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In music, counterpoint is the relationship between two or more voices that are independent in contour and rhythm and are harmonically interdependent. It has been most commonly identified in classical music, developing strongly during the Renaissance and in much of the common practice period, especially in Baroque music. The term originates from the Latin punctus contra punctum meaning "point against point".


General principles

In its most general aspect, counterpoint involves the writing of musical lines that sound very different and move independently from each other but sound harmonious when played simultaneously. In each era, contrapuntally organized music writing has been subject to rules, sometimes strict. By definition, chords occur when multiple notes sound simultaneously; however, harmonic, "vertical" features are considered secondary and almost incidental when counterpoint is the predominant textural element. Counterpoint focuses on melodic interaction—only secondarily on the harmonies produced by that interaction. In the words of John Rahn:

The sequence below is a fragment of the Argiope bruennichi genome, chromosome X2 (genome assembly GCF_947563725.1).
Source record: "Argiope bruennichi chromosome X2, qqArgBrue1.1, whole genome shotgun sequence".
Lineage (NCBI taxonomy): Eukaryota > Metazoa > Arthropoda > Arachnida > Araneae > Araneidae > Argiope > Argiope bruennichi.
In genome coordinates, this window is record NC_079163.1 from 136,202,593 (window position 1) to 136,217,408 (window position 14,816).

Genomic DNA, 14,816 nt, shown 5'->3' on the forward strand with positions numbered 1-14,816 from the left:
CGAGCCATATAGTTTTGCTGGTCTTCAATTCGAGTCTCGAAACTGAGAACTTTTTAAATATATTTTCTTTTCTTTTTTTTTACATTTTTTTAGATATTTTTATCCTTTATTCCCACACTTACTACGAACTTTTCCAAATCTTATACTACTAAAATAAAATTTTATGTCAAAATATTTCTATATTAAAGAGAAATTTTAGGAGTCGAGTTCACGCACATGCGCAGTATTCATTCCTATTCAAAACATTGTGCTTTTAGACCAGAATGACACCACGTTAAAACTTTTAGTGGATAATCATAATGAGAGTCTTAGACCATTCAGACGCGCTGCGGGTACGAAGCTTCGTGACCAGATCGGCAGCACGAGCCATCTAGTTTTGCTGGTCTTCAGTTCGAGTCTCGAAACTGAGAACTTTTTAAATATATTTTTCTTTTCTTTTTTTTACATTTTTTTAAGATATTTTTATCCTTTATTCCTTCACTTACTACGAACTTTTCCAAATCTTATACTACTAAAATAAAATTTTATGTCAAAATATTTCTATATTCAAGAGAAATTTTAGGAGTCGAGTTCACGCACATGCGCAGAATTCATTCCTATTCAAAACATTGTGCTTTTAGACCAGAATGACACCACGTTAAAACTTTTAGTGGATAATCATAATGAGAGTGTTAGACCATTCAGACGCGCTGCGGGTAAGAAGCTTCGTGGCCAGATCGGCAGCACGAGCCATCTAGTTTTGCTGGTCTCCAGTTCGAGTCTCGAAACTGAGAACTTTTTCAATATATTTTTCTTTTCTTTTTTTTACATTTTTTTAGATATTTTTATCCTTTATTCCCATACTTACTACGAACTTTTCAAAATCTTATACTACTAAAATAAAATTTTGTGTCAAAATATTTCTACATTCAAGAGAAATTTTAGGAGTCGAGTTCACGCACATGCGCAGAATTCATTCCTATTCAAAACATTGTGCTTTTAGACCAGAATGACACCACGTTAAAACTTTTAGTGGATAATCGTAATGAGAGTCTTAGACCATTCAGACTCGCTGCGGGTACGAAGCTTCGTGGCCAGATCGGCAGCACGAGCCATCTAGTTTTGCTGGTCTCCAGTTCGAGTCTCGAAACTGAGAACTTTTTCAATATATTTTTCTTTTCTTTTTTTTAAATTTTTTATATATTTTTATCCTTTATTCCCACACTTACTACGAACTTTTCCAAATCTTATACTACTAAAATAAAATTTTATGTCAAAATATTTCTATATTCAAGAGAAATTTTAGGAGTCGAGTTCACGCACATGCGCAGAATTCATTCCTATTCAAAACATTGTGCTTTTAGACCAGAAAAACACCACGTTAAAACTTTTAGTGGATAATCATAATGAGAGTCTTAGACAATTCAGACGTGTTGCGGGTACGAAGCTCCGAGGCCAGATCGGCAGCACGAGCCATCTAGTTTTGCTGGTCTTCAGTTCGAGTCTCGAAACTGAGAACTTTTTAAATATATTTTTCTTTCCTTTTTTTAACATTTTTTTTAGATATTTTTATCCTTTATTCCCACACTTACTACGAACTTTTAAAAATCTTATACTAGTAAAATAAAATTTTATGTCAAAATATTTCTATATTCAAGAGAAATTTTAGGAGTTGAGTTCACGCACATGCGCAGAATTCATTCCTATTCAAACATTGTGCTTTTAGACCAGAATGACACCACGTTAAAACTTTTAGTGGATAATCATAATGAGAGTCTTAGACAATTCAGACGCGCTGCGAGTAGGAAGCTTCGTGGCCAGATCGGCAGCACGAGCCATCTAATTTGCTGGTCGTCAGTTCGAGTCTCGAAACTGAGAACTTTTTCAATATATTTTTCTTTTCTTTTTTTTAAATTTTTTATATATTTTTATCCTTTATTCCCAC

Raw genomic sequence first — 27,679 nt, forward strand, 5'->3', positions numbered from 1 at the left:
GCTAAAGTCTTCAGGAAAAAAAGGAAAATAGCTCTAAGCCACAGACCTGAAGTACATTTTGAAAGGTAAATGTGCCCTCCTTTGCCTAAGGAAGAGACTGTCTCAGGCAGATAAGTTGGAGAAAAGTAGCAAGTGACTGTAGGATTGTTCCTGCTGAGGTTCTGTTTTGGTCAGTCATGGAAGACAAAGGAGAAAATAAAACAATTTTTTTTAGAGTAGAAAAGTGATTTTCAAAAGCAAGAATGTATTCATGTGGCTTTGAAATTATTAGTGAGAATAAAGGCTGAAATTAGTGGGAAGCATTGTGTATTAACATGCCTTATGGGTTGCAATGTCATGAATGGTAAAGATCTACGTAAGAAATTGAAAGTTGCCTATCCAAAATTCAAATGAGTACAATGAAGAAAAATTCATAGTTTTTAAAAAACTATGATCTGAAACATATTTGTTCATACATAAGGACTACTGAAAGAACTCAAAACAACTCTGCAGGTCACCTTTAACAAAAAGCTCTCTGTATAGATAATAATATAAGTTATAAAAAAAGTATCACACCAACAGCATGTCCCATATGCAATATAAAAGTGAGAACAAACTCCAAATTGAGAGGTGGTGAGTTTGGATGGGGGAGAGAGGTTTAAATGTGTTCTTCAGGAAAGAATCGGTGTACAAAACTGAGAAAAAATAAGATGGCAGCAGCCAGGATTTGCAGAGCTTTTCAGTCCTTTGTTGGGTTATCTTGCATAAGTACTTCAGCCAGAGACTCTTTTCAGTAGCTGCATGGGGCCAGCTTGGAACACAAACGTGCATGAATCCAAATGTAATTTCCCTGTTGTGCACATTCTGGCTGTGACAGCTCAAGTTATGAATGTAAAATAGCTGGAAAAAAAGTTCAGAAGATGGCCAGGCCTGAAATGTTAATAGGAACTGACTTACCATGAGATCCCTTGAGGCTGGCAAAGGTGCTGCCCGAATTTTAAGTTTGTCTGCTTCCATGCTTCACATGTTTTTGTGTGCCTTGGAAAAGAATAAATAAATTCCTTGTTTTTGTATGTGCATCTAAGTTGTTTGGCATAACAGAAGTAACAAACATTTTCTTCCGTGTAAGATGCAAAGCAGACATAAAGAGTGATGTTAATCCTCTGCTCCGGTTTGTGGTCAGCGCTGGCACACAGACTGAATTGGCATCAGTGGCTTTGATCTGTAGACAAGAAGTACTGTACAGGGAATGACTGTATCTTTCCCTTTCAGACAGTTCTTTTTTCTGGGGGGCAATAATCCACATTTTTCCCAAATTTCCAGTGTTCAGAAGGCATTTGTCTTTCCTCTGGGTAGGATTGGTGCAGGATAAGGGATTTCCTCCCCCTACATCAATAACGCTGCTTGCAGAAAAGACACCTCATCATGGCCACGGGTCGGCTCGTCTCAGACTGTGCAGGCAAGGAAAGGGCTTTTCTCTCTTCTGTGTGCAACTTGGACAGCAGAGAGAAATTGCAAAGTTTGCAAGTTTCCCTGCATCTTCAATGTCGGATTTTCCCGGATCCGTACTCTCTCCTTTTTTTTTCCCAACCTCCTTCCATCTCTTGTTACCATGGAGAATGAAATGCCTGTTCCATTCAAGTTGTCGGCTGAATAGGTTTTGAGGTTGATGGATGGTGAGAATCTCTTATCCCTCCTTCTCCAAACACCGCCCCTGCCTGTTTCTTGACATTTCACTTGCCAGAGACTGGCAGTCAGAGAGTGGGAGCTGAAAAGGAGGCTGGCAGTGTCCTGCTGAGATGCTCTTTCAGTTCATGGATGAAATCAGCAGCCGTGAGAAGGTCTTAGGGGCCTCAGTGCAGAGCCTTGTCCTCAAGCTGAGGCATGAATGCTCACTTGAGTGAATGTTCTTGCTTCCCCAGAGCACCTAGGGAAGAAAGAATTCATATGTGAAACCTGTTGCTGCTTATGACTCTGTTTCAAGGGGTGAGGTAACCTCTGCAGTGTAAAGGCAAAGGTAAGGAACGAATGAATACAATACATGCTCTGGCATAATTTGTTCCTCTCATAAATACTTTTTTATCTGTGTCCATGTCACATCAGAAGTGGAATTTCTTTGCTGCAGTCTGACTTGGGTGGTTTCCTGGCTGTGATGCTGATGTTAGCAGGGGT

The separation of harmony and counterpoint is not absolute. It is impossible to write simultaneous lines without producing harmony, and impossible to write harmony without linear activity. The composer who chooses to ignore one aspect in favour of the other still must face the fact that the listener cannot simply turn off harmonic or linear hearing at will; thus the composer risks creating annoying distractions unintentionally. Bach's counterpoint—often considered the most profound synthesis of the two dimensions ever achieved—is extremely rich harmonically and always clearly directed tonally, while the individual lines remain fascinating.

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